CERTAINLY, there is nothing wrong with helping the poor, the needy and the marginalized.
But in impoverished Philippines, which is teeming with highly-enterprising national and local politicians, it should not be done during the election campaign period.
Under the calendar of activities of the Commission on Elections (Comelec) , the campaign period for national candidates started February 8, which is 90 days before election day.
Those seeking local posts, on other hand, started campaigning on March 25, which is 45 days before May 9, when the nation goes to the polls to elect new government officials.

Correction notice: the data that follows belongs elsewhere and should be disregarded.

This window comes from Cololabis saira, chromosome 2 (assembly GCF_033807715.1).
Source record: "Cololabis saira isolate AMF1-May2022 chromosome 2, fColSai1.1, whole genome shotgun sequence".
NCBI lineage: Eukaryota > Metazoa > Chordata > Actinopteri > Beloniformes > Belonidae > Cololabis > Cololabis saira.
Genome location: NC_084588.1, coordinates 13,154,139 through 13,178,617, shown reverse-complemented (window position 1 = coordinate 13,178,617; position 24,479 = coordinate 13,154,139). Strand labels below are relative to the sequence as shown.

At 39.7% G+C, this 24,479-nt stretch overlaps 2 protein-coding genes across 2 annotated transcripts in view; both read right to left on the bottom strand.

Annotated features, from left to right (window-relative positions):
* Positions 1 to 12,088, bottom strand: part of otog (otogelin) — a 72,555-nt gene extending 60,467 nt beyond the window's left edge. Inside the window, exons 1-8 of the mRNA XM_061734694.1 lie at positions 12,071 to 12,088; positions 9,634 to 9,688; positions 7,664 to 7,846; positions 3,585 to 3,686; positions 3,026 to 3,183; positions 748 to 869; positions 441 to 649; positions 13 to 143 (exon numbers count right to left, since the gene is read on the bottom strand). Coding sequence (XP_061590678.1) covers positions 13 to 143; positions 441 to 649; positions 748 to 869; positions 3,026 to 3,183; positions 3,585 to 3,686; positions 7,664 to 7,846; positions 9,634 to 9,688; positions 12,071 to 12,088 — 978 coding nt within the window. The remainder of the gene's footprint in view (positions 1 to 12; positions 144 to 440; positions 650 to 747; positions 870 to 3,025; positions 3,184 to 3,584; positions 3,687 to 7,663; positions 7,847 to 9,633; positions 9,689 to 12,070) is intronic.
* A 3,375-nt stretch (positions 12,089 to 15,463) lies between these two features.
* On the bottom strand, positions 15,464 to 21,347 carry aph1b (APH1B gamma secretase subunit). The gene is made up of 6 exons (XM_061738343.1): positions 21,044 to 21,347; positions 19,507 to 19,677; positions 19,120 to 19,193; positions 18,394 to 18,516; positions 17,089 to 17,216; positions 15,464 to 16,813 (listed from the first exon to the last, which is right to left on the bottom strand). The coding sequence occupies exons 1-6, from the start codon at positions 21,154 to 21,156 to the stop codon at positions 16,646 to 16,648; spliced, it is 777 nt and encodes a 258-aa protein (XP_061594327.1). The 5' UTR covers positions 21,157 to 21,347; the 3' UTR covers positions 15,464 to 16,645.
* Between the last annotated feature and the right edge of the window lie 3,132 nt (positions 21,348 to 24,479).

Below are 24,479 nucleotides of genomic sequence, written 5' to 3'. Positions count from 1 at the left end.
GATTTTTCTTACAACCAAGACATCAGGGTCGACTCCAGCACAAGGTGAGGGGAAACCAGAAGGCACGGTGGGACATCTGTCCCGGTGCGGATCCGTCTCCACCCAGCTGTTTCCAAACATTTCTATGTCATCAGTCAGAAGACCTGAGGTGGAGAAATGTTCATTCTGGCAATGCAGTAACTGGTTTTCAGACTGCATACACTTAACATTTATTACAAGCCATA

Even promising a job or giving a bottle of mineral water to a voter is considered vote-buying in the Philippines, where regular elections are held every three years.
Vote-buying or vote-selling is prohibited, but the sad reality is that extreme difficulties have been encountered to present evidence to establish guilt on the part of the violators.
Admittedly, the Filipino people, particularly the millions of registered voters throughout the country, know the goings-on during national and local elections.
They realize that candidates are violating our election laws by buying votes. Yet, many voters encourage these expenditures for what share they can wangle from the politicians.
In the view of many, steps should be taken to check the rising cost of running for public office in the country, where the “birds and the bees” used to vote during elections.
Pero ang malaking problema ay walang kandidato o politikong aamin na namili siya ng boto at lalo namang walang botante ang aaming ipinagbili niya ang nag-iisa niyang boto.